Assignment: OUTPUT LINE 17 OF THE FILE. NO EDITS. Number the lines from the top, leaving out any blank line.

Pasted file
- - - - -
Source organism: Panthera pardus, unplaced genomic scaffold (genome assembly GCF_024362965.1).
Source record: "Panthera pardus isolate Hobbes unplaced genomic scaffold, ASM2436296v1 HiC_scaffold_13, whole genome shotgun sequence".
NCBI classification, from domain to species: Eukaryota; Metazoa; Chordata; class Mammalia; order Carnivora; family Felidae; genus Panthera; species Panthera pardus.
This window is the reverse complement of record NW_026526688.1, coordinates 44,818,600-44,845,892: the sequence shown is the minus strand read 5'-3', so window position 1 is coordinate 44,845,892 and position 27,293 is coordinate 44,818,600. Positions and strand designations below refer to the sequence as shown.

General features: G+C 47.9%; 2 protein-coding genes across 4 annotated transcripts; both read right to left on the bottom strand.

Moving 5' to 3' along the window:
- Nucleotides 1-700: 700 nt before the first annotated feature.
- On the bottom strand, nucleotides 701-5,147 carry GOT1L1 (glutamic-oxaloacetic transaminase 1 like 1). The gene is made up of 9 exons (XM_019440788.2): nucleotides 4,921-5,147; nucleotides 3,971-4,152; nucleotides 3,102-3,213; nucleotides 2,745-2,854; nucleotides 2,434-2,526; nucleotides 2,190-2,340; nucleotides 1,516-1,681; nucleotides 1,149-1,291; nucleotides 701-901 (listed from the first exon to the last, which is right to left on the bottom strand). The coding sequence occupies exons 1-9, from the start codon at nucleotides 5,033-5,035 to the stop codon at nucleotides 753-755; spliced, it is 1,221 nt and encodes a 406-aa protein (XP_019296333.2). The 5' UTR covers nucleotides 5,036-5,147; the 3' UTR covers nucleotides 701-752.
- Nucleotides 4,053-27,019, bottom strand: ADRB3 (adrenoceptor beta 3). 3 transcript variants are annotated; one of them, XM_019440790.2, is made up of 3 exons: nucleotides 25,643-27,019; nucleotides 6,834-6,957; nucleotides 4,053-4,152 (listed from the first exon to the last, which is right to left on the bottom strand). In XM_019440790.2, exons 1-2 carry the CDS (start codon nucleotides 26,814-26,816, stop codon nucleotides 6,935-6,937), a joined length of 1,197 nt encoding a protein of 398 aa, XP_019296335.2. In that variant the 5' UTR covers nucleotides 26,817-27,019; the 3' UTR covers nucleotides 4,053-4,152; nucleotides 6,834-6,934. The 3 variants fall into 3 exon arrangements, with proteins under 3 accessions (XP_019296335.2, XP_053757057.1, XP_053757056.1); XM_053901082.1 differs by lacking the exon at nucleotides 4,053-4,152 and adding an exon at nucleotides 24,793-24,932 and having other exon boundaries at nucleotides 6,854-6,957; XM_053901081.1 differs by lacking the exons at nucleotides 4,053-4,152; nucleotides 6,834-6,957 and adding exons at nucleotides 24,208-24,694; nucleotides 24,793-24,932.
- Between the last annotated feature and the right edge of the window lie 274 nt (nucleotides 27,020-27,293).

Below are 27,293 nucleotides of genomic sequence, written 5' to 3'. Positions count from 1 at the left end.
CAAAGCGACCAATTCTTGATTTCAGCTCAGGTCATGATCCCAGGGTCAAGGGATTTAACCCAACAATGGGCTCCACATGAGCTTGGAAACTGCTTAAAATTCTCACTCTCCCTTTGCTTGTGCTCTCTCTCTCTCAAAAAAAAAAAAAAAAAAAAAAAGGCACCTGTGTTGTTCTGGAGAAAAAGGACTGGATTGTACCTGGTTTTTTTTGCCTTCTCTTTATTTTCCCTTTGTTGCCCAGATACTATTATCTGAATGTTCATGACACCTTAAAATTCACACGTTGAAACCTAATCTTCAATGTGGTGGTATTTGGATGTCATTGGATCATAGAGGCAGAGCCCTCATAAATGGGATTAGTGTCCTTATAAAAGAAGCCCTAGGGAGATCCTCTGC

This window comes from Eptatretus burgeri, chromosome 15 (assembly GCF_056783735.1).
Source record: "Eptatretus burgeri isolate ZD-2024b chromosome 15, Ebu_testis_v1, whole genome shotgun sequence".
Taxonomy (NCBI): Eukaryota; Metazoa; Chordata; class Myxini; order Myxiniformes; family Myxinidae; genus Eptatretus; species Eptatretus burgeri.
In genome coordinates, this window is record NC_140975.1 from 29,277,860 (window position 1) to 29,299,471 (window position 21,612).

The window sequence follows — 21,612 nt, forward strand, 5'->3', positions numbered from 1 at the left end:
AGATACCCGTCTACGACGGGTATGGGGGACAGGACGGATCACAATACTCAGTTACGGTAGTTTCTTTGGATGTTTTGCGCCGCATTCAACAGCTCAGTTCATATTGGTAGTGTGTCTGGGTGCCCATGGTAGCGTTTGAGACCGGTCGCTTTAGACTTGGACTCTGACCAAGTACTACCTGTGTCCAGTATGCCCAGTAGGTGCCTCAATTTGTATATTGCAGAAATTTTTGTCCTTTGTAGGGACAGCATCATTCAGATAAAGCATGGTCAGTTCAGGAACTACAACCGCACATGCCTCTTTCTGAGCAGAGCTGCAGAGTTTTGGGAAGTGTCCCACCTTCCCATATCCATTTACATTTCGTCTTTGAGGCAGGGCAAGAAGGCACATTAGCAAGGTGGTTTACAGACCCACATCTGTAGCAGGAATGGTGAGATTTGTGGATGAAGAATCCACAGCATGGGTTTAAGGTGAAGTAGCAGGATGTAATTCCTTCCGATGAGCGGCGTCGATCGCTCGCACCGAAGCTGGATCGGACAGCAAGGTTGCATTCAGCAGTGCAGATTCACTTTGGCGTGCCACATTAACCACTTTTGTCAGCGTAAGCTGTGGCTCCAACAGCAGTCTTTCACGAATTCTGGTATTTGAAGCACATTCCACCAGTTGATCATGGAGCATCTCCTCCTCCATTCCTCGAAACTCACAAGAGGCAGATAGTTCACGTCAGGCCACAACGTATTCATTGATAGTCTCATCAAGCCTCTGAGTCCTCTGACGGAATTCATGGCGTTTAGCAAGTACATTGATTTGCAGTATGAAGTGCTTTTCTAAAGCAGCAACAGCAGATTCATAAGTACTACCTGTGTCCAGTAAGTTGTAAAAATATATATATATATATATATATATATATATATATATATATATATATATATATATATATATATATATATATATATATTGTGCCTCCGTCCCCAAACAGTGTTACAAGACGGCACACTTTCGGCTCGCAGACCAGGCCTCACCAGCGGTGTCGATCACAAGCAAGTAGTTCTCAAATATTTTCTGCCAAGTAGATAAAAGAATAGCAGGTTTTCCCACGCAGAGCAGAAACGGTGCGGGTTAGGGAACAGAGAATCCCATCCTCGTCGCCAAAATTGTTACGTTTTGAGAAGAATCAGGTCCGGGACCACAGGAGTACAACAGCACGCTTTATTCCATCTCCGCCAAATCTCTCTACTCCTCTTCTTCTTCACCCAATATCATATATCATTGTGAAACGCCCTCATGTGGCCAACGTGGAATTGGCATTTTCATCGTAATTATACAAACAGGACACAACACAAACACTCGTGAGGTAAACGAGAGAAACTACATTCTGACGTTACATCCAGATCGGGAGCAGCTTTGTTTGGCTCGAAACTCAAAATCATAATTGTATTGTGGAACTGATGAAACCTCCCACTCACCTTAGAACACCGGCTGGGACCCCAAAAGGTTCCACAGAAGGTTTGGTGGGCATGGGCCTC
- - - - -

The window sequence follows — 21,612 nt, forward strand, 5'->3', positions numbered from 1 at the left end: